That’s what we’re hoping for, at any rate, and there’s six whole months to get it done. This month will mostly be about keeping the government open and the Treasury from defaulting and fending off a nuclear war with the nutcase dictatorship in North Korea, as well as the cost of a recent hurricane in Texas and maybe one that seems to be heading for Florida, but after that we expect it will be clear sailing.


His Back Against the Wall

President Donald Trump has lost the first round of negotiations for his promised border wall, big league, and he should be glad of it. If he plays it just right, he might be able to wriggle his way out of the ill-advised promise altogether.
That won’t be easy, though, as Trump made it the centerpiece of his campaign. His rally audiences would serenade him with chants of “Build That Wall!,” which was also emblazoned on many of the t-shirts in the crowded arenas, and he frankly admitted to The New York Times that “You know, if it gets a little bit boring, if I see people starting to so of, maybe thinking about leaving, I can sort of tell the audience, I just say, ‘We will build the wall,’ and they go nuts.” As the negotiations for the big spending resolution started he insisted that funding for the wall be included but he was already starting to be a little less insistent when he told the Associated Press over the weekend that “People want the border wall. My base definitely wants the border wall. My base really wants it — you’ve been to many of the rallies. OK, the thing they want more than anything is the wall.”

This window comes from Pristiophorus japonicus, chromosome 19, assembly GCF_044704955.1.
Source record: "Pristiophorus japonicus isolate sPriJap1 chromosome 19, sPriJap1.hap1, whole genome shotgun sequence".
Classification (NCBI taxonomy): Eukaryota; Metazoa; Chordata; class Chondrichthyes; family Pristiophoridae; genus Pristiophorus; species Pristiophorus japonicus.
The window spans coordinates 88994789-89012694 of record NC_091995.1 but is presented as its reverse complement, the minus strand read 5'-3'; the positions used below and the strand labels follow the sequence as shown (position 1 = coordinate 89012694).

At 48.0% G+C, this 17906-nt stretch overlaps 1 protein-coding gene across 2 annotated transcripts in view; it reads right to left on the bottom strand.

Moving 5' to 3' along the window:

Trump always played The Rolling Stones’ “You Can’t Always Get What You Want” as he exited his rallies, too, so the base should have been forewarned that some promises would be hard to keep. He’d also promised that Mexico would pay for the wall, and when he’d ask his rallies “Who’s gonna for pay for it” they’d chant back Mexico, so asking Congress for the money was already a big concession. Trump did “tweet” his reassurance that “Eventually, but at a later date so we can get started early, Mexico will be paying in some form, for the badly needed border wall,” but he eventually was forced to concede that it’s not the thing most badly needed at the moment.
If some spending resolution or another doesn’t get passed by Friday, right around the time everyone will be writing their “First 100 Days” stories, the government will go into another one of those occasional partial shutdowns. They’re fine by us, but most people seem to intensely dislike them, and they always get the most awful press, and no matter what all the fuss is about the Republicans always seem to get the worst of it. With the Republicans in control of both chambers of Congress and the White House even most the creative talk radio hosts would find it hard to blame it on the Democrats, so at the moment job one is avoiding poll-damaging unpleasantness.
Trump seems to have thought this would give him the needed leverage to get the money to start building the wall he’d promised his base, and within the 100-day deadline he’d promised, but he quickly realized that these sorts of negotiations are different from a real estate deal.